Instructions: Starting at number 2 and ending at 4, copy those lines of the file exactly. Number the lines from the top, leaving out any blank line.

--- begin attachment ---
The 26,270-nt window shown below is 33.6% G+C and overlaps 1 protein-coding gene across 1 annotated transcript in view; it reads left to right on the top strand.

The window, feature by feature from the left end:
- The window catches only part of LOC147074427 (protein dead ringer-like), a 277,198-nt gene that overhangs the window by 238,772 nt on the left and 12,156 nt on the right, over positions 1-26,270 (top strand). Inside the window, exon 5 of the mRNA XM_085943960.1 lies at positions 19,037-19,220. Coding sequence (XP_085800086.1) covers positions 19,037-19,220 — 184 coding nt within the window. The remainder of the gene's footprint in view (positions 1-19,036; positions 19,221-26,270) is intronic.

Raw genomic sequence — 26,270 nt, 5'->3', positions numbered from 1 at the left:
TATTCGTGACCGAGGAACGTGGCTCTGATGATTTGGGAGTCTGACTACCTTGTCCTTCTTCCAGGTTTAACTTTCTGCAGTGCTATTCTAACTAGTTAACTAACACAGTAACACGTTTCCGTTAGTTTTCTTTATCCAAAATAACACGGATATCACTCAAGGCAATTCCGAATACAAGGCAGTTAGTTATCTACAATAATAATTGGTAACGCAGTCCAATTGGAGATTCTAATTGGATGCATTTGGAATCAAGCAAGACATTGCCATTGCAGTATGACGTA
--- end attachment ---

The window, feature by feature from the left end:
- The window catches only part of LOC147074427 (protein dead ringer-like), a 277,198-nt gene that overhangs the window by 238,772 nt on the left and 12,156 nt on the right, over positions 1-26,270 (top strand). Inside the window, exon 5 of the mRNA XM_085943960.1 lies at positions 19,037-19,220. Coding sequence (XP_085800086.1) covers positions 19,037-19,220 — 184 coding nt within the window. The remainder of the gene's footprint in view (positions 1-19,036; positions 19,221-26,270) is intronic.

Raw genomic sequence — 26,270 nt, 5'->3', positions numbered from 1 at the left: